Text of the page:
But with the Thanksgiving holiday and the seven-games-in-22-nights stretch that the team is on, it wasn’t too hard to cluster a group of off-days in advance of the nine consecutive road games the team is about to play. Because the season started a week later this year, and because the team will have a bye week from February 10-15, the schedule will quickly and profoundly tighten up.
“Even in Manch[-ester], you knew it’s usually Friday, Saturday, Sunday, and you have those four days [off],” Tanner Pearson said. “When you come up here you get used to the compact schedule and especially now since the World Cup and then the five day break we get now too, which makes everything a bit more compact. But then we get this little stretch, it’s definitely nice, but at the same time you’ve got to stay focused, and it’s pretty easy to let your mind wander off and not stay into it.”
Not surprisingly, many players see this current stretch – one in which the Kings have activated Marian Gaborik and Andy Andreoff, and have seen Brayden McNabb return to the ice in a limited capacity – as therapeutic and prime to be taken advantage of. Los Angeles is 6-1-1 since returning home from its six-game road trip last month.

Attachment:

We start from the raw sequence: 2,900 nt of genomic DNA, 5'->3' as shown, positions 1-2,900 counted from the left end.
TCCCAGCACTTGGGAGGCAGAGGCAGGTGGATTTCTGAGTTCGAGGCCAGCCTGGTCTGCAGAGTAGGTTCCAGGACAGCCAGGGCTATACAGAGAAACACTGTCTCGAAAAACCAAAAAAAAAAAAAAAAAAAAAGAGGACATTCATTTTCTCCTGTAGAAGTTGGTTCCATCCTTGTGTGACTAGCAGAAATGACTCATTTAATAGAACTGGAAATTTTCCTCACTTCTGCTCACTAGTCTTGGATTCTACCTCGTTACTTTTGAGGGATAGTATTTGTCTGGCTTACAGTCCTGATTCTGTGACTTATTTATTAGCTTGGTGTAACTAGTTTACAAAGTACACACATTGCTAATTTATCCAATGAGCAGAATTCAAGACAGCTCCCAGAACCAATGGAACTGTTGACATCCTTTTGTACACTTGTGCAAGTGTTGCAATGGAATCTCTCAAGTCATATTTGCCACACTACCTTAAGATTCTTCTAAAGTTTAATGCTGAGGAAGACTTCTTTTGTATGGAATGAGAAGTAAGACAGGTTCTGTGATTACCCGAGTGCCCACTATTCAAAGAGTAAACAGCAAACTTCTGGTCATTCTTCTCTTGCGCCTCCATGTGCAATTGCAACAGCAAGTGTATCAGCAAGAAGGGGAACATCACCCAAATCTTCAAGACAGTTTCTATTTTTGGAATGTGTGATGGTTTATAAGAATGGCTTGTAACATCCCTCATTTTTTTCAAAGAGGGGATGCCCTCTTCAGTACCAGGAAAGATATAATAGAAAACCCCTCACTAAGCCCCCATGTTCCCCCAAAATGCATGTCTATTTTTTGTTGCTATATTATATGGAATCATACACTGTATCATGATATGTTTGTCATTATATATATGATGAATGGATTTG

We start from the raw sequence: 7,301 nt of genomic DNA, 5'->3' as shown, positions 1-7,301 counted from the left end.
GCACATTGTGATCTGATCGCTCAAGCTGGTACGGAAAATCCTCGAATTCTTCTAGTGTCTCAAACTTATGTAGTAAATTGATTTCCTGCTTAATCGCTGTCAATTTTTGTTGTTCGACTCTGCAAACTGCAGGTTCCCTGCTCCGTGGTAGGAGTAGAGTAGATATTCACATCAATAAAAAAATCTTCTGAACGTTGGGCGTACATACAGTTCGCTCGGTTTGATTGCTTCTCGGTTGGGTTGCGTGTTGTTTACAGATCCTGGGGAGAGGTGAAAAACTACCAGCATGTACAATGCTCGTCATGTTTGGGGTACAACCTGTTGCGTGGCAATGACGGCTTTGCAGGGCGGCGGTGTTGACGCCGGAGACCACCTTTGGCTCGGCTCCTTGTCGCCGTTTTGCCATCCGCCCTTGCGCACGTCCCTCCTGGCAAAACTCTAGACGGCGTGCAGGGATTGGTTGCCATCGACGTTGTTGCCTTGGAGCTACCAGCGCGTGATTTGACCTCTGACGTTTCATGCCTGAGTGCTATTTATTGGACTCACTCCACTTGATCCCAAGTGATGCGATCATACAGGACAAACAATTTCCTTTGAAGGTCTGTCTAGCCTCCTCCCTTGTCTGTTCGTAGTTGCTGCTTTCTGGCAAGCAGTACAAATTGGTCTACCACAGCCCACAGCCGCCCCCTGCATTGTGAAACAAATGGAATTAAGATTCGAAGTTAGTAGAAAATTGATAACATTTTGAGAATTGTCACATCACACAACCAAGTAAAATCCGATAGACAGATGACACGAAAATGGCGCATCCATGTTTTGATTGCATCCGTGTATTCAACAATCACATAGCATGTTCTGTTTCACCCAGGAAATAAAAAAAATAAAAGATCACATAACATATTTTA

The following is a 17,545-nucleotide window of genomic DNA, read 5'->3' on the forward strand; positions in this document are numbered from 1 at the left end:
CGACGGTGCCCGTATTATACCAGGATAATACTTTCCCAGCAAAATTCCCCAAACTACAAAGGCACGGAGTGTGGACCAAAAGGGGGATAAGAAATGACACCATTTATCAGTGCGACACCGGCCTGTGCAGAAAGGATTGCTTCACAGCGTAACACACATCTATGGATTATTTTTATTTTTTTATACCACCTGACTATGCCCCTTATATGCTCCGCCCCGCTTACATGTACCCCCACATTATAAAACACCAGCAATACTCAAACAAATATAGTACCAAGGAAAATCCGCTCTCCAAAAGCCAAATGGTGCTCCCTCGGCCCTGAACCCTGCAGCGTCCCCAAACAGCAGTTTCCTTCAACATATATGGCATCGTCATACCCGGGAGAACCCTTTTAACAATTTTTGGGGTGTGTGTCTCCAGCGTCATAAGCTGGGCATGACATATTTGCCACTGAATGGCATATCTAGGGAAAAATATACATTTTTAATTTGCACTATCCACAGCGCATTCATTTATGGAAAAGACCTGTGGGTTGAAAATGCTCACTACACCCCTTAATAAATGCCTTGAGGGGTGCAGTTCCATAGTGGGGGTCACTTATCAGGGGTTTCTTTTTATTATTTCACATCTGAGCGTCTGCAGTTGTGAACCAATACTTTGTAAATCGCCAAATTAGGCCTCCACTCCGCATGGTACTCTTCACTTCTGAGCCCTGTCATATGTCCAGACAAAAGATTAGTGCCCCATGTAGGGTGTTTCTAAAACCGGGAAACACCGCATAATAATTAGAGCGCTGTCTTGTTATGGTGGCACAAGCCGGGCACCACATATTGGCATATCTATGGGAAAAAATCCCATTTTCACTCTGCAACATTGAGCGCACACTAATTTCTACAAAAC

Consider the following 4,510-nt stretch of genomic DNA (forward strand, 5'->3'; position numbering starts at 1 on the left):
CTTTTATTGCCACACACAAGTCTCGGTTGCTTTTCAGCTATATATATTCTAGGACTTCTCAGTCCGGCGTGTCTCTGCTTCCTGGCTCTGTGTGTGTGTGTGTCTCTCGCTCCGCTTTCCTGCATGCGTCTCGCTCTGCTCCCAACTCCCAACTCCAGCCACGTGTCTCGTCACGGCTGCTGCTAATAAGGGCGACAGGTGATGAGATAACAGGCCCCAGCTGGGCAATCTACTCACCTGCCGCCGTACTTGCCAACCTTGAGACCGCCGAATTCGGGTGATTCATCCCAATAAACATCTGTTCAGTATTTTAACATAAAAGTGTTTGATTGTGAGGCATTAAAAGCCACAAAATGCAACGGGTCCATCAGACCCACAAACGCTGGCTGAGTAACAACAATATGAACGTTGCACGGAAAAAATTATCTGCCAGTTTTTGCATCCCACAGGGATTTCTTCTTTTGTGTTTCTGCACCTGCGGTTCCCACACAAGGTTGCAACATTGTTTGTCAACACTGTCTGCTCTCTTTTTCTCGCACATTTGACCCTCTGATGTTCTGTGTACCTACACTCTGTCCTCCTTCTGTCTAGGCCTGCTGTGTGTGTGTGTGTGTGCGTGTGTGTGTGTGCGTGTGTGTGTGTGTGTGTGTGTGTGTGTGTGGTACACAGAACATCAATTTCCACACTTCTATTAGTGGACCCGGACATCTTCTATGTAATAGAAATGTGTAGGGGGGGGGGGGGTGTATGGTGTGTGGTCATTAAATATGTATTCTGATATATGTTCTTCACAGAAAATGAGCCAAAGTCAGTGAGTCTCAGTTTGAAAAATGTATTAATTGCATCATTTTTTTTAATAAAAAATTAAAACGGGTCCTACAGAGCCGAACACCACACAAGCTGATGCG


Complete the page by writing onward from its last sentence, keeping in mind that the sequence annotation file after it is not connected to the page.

“Obviously you’ve got time off, which is always nice – let the body and mind kind of get away with it,” Muzzin said. “But be a good pro. When you come to the rink it’s time to work and get back at it so we’ve done a pretty good job at it. The test will be tomorrow night making sure our execution and our mental side of the game is there tomorrow to start.”
And therein lies another challenge: Thursday’s game is against Carolina, a team that they see only two times per season. Players like Victor Rask (18 points), Sebastian Aho (11 points) and Jaccob Slavin (23:01 TOI) aren’t exactly household names but are occupying important roles for a well structured team that should be on the rise under Head Coach Bill Peters. It’s the second of eight straight games against the Eastern Conference.